• Streamlined alpha-synuclein RT-QuIC assay for various biospecimens in Parkinson's disease and dementia with Lewy bodies

    Bargar, Connor; Wang, Wen; Gunzler, Steven A; LeFevre, Alexandra; Wang, Zerui; Lerner, Alan J; Singh, Neena; Tatsuoka, Curtis; Appleby, Brian; Zhu, Xiongwei; et al. (Springer Nature, 2021-04-07)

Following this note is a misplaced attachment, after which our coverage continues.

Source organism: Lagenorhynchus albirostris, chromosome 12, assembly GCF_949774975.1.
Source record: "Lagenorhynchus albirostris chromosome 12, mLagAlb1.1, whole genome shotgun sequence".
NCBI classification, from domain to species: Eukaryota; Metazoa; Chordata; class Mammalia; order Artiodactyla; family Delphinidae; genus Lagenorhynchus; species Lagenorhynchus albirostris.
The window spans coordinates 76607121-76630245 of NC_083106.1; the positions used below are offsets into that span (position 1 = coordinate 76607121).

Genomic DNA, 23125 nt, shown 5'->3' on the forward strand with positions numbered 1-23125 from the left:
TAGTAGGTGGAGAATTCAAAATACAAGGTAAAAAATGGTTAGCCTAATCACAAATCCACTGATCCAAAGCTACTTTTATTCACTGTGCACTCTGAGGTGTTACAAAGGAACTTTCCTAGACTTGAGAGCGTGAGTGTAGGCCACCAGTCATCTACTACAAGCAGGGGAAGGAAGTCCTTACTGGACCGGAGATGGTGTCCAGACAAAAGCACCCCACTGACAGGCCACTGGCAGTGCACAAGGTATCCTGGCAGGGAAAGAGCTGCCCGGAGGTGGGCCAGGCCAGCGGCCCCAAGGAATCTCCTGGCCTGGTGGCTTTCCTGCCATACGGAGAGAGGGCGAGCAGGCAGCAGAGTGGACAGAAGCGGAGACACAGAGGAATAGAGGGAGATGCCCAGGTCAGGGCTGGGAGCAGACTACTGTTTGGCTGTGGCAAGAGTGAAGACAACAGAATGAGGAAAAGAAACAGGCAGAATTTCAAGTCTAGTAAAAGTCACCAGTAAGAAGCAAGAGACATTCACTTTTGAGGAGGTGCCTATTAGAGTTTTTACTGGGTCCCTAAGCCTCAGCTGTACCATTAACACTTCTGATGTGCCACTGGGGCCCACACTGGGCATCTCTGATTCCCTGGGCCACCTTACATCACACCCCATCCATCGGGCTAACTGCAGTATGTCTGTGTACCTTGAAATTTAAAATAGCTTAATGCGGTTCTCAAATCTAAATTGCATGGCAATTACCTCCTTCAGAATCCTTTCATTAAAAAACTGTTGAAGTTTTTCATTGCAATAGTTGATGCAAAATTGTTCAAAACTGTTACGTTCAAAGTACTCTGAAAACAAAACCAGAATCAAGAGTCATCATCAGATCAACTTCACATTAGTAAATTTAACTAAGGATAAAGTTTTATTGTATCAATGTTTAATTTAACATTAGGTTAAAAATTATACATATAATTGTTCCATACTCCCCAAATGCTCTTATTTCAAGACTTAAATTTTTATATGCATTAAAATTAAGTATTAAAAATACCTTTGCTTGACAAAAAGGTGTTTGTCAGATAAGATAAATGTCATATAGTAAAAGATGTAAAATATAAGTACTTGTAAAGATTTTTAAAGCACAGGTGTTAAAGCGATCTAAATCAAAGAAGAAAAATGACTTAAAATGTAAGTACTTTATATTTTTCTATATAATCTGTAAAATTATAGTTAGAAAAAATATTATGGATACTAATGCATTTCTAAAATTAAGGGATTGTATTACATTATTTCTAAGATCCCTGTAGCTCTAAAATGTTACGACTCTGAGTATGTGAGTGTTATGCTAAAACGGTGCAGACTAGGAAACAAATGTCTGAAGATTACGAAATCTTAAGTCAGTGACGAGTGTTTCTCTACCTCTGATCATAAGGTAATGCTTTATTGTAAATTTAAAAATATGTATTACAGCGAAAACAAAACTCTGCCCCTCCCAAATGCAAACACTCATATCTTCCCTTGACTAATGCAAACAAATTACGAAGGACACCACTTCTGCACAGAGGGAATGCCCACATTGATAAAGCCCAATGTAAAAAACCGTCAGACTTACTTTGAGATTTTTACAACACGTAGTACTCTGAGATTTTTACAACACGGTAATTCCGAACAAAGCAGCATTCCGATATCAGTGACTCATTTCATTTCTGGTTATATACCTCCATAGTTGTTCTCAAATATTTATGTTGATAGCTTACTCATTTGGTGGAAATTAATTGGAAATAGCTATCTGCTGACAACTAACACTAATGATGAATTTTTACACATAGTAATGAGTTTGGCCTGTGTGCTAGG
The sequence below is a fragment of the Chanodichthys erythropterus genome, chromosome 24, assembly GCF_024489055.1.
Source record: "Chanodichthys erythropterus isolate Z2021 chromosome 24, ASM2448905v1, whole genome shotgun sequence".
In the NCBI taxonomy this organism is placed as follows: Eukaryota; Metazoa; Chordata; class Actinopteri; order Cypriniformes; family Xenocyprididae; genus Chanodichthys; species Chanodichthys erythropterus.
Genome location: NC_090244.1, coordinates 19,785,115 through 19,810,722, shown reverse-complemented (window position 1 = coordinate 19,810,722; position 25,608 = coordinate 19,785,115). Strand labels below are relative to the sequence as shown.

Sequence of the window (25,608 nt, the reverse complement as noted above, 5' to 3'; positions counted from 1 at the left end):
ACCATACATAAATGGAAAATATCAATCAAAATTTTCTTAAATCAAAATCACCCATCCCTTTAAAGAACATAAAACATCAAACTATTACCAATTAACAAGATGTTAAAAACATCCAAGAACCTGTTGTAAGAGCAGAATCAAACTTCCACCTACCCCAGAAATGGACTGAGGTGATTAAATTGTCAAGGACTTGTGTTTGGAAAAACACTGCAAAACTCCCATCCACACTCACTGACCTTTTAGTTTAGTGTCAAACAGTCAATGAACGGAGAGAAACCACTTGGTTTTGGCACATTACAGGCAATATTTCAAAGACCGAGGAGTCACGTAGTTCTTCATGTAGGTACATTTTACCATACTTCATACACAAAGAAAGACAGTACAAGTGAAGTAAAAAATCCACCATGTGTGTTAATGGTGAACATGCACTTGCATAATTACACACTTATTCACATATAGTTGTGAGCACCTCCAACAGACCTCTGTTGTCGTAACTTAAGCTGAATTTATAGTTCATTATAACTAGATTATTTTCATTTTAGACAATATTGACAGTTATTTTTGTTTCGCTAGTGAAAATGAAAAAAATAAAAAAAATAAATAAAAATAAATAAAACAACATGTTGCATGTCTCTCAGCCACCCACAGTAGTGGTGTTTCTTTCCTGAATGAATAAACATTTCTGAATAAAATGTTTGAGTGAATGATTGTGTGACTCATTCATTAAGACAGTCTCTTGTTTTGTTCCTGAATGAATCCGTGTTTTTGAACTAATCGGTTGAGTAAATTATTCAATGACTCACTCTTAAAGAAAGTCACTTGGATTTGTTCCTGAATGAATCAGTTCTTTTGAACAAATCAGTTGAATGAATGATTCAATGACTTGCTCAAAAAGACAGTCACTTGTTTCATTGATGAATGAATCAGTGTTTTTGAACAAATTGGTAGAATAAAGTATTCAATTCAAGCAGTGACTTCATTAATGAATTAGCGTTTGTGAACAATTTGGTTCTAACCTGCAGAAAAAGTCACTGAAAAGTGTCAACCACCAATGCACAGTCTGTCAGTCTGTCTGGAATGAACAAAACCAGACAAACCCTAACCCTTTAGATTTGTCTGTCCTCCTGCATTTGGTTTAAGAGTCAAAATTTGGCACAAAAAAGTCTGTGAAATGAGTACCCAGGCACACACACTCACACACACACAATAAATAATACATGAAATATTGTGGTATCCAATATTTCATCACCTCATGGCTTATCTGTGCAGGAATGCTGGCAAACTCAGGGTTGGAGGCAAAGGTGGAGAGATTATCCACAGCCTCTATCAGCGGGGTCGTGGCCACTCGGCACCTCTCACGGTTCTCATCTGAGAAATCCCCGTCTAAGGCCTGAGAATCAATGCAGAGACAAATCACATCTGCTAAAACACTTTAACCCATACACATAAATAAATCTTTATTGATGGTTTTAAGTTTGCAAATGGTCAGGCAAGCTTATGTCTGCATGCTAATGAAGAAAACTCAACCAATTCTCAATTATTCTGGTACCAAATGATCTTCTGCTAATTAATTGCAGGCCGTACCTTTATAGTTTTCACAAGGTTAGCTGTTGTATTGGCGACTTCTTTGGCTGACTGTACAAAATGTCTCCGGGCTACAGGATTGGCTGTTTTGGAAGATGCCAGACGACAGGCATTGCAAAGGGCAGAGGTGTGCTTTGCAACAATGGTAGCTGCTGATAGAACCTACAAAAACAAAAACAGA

Definitive diagnosis of Parkinson's disease (PD) and dementia with Lewy bodies (DLB) relies on postmortem finding of disease-associated alpha-synuclein (αSynD) as misfolded protein aggregates in the central nervous system (CNS). The recent development of the real-time quaking induced conversion (RT-QuIC) assay for ultrasensitive detection of αSynD aggregates has revitalized the diagnostic values of clinically accessible biospecimens, including cerebrospinal fluid (CSF) and peripheral tissues. However, the current αSyn RT-QuIC assay platforms vary widely and are thus challenging to implement and standardize the measurements of αSynD across a wide range of biospecimens and in different laboratories. We have streamlined αSyn RT-QuIC assay based on a second generation assay platform that was assembled entirely with commercial reagents. The streamlined RT-QuIC method consisted of a simplified protocol requiring minimal hands-on time, and allowing for a uniform analysis of αSynD in different types of biospecimens from PD and DLB. Ultrasensitive and specific RT-QuIC detection of αSynD aggregates was achieved in million-fold diluted brain homogenates and in nanoliters of CSF from PD and DLB cases but not from controls. Comparative analysis revealed higher seeding activity of αSynD in DLB than PD in both brain homogenates and CSF. Our assay was further validated with CSF samples of 214 neuropathologically confirmed cases from tissue repositories (88 PD, 58 DLB, and 68 controls), yielding a sensitivity of 98% and a specificity of 100%. Finally, a single RT-QuIC assay protocol was employed uniformly to detect seeding activity of αSynD in PD samples across different types of tissues including the brain, skin, salivary gland, and colon. We anticipate that our streamlined protocol will enable interested laboratories to easily and rapidly implement the αSyn RT-QuIC assay for various clinical specimens from PD and DLB. The utilization of commercial products for all assay components will improve the robustness and standardization of the RT-QuIC assay for diagnostic applications across different sites. Due to ultralow sample consumption, the ultrasensitive RT-QuIC assay will facilitate efficient use and sharing of scarce resources of biospecimens. Our streamlined RT-QuIC assay is suitable to track the distribution of αSynD in CNS and peripheral tissues of affected patients. The ongoing evaluation of RT-QuIC assay of αSynD as a potential biomarker for PD and DLB in clinically accessible biospecimens has broad implications for understanding disease pathogenesis, improving early and differential diagnosis, and monitoring therapeutic efficacies in clinical trials.